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Researcher Develops New Tube-Gel Protocol for High-Throughput Processing of Membrane Proteins

SAN ANTONIO, June 8 (GenomeWeb News) - A University of Kentucky researcher has come up with a high-throughput protocol for preparing membrane proteins for mass spectrometry analysis using only the common reagents associated with regular, in-gel protein digestion.


Membrane proteins are traditionally hard to analyze because they contain hydrophobic portions that can only be solubulized using detergents or organic solvents.


The trick to the new method, called the "Tube-Gel" digestion protocol, is that hydrophobic proteins dissolved in detergent are mixed with acrylamide solution before it is polymerized, and then poured into a thin tube, said Haining Zhu, the assistant professor at the Universityof Kentuckywho invented the method. Later, the detergent is washed out, and the proteins are enzymatically digested inside the gel.


GenomeWeb News spoke with Zhu at the American Society for Mass Spectrometry's 2005 meeting, held here this week.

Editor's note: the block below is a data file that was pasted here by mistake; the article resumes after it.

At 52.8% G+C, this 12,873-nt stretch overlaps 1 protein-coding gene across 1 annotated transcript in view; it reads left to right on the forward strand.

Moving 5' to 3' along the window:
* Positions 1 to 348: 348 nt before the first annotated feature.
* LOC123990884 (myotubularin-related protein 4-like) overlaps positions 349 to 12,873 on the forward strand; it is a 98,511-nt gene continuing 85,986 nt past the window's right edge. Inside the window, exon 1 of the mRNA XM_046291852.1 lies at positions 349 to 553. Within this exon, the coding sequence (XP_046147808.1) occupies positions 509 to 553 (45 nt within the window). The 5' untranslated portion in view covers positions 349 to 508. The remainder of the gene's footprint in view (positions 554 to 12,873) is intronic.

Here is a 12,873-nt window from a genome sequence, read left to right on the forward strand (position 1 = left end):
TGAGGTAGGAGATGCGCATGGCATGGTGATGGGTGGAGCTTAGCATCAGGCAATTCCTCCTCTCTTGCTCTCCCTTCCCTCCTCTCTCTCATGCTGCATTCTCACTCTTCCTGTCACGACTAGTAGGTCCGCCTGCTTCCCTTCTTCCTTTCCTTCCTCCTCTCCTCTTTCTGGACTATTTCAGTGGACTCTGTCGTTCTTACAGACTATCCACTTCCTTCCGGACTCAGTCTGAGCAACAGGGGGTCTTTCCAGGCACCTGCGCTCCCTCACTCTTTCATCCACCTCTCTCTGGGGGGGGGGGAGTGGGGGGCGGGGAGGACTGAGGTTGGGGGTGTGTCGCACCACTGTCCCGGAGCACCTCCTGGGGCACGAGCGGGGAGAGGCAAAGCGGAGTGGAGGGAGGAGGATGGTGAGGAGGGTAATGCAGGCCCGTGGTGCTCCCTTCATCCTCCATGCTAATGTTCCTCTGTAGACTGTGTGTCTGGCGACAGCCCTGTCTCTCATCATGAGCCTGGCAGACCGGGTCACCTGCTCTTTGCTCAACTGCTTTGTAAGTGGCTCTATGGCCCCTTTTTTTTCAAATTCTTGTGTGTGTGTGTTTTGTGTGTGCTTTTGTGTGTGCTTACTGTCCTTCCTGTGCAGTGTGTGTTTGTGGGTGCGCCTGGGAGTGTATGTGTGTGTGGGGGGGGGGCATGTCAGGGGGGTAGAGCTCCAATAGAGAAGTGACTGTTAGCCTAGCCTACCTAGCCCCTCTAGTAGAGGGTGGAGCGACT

When compared to the traditional membrane protein protocol, which involves pouring an acrylamide slab gel, loading the solubulized proteins into lanes on the gel, running the gel, washing the gel, then slicing the gel into pieces before protein digestion inside the gel pieces, the new Tube-Gel method is much more high throughput, Zhu noted. However, the new method did result in about 100 less proteins being identified by mass spec, when compared side-by-side with the traditional membrane protein protocol.


"You can go home and use [the protocol]. It does not cost anything extra," said Zhu.


Zhu said he had considered patenting the new method, but it would be difficult to patent something that is so readily accessible.


A paper describing Zhu's new method is under review by the journal Molecular and Cellular Proteomics.


Tien Shun Lee is the editor of ProteoMonitor, a GenomeWeb News publication.

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